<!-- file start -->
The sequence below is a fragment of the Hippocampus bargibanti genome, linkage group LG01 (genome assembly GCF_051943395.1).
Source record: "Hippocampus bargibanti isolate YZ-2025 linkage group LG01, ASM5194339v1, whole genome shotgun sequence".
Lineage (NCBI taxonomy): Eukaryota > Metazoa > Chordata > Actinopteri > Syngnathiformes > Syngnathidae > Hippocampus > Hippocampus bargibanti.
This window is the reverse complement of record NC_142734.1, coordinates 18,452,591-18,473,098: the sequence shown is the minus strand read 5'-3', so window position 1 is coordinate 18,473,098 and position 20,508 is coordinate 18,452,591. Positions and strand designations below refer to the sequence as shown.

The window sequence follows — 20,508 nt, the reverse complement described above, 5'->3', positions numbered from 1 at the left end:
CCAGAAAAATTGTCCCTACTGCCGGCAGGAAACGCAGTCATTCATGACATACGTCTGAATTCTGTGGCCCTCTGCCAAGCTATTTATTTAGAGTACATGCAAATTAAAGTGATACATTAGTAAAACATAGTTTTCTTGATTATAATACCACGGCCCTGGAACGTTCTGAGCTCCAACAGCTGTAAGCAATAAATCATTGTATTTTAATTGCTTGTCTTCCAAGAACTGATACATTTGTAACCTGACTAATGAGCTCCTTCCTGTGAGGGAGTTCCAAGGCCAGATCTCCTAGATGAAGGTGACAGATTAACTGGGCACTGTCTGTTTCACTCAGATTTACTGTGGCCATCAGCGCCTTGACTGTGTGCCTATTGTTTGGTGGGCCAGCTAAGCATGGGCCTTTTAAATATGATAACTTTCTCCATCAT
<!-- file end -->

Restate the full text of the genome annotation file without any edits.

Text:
The sequence below is a fragment of the Hippocampus bargibanti genome, linkage group LG01 (genome assembly GCF_051943395.1).
Source record: "Hippocampus bargibanti isolate YZ-2025 linkage group LG01, ASM5194339v1, whole genome shotgun sequence".
Lineage (NCBI taxonomy): Eukaryota > Metazoa > Chordata > Actinopteri > Syngnathiformes > Syngnathidae > Hippocampus > Hippocampus bargibanti.
This window is the reverse complement of record NC_142734.1, coordinates 18,452,591-18,473,098: the sequence shown is the minus strand read 5'-3', so window position 1 is coordinate 18,473,098 and position 20,508 is coordinate 18,452,591. Positions and strand designations below refer to the sequence as shown.

The window sequence follows — 20,508 nt, the reverse complement described above, 5'->3', positions numbered from 1 at the left end:
CCAGAAAAATTGTCCCTACTGCCGGCAGGAAACGCAGTCATTCATGACATACGTCTGAATTCTGTGGCCCTCTGCCAAGCTATTTATTTAGAGTACATGCAAATTAAAGTGATACATTAGTAAAACATAGTTTTCTTGATTATAATACCACGGCCCTGGAACGTTCTGAGCTCCAACAGCTGTAAGCAATAAATCATTGTATTTTAATTGCTTGTCTTCCAAGAACTGATACATTTGTAACCTGACTAATGAGCTCCTTCCTGTGAGGGAGTTCCAAGGCCAGATCTCCTAGATGAAGGTGACAGATTAACTGGGCACTGTCTGTTTCACTCAGATTTACTGTGGCCATCAGCGCCTTGACTGTGTGCCTATTGTTTGGTGGGCCAGCTAAGCATGGGCCTTTTAAATATGATAACTTTCTCCATCAT